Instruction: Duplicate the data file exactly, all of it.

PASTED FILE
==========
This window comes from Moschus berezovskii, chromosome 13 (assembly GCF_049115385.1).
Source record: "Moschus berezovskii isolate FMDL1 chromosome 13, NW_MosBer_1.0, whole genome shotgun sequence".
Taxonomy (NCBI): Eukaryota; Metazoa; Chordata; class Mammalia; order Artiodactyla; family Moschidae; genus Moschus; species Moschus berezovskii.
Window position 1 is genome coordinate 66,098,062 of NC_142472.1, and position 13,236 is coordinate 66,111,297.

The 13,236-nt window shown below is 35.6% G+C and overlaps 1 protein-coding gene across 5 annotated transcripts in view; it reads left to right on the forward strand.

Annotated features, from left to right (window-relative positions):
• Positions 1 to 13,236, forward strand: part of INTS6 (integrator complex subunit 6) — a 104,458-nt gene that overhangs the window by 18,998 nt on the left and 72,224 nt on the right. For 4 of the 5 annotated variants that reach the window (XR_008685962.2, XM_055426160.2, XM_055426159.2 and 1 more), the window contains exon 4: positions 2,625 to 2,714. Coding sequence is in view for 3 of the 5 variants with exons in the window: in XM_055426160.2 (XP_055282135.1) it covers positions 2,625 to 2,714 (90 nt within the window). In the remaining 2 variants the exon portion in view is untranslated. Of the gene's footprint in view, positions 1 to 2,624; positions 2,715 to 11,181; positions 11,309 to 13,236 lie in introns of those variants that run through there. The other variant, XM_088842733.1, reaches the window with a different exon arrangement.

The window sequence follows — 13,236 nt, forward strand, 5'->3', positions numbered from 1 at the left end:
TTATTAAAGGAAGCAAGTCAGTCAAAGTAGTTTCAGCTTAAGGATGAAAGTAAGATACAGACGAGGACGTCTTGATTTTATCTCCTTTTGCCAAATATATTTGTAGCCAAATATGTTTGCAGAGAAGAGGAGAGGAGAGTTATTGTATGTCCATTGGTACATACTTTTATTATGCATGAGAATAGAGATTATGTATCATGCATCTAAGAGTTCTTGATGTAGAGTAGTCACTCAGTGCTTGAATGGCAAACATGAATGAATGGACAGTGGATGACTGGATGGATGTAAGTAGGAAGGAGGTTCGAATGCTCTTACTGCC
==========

This window comes from Moschus berezovskii, chromosome 13 (assembly GCF_049115385.1).
Source record: "Moschus berezovskii isolate FMDL1 chromosome 13, NW_MosBer_1.0, whole genome shotgun sequence".
Taxonomy (NCBI): Eukaryota; Metazoa; Chordata; class Mammalia; order Artiodactyla; family Moschidae; genus Moschus; species Moschus berezovskii.
Window position 1 is genome coordinate 66,098,062 of NC_142472.1, and position 13,236 is coordinate 66,111,297.

The 13,236-nt window shown below is 35.6% G+C and overlaps 1 protein-coding gene across 5 annotated transcripts in view; it reads left to right on the forward strand.

Annotated features, from left to right (window-relative positions):
• Positions 1 to 13,236, forward strand: part of INTS6 (integrator complex subunit 6) — a 104,458-nt gene that overhangs the window by 18,998 nt on the left and 72,224 nt on the right. For 4 of the 5 annotated variants that reach the window (XR_008685962.2, XM_055426160.2, XM_055426159.2 and 1 more), the window contains exon 4: positions 2,625 to 2,714. Coding sequence is in view for 3 of the 5 variants with exons in the window: in XM_055426160.2 (XP_055282135.1) it covers positions 2,625 to 2,714 (90 nt within the window). In the remaining 2 variants the exon portion in view is untranslated. Of the gene's footprint in view, positions 1 to 2,624; positions 2,715 to 11,181; positions 11,309 to 13,236 lie in introns of those variants that run through there. The other variant, XM_088842733.1, reaches the window with a different exon arrangement.

The window sequence follows — 13,236 nt, forward strand, 5'->3', positions numbered from 1 at the left end:
TTATTAAAGGAAGCAAGTCAGTCAAAGTAGTTTCAGCTTAAGGATGAAAGTAAGATACAGACGAGGACGTCTTGATTTTATCTCCTTTTGCCAAATATATTTGTAGCCAAATATGTTTGCAGAGAAGAGGAGAGGAGAGTTATTGTATGTCCATTGGTACATACTTTTATTATGCATGAGAATAGAGATTATGTATCATGCATCTAAGAGTTCTTGATGTAGAGTAGTCACTCAGTGCTTGAATGGCAAACATGAATGAATGGACAGTGGATGACTGGATGGATGTAAGTAGGAAGGAGGTTCGAATGCTCTTACTGCC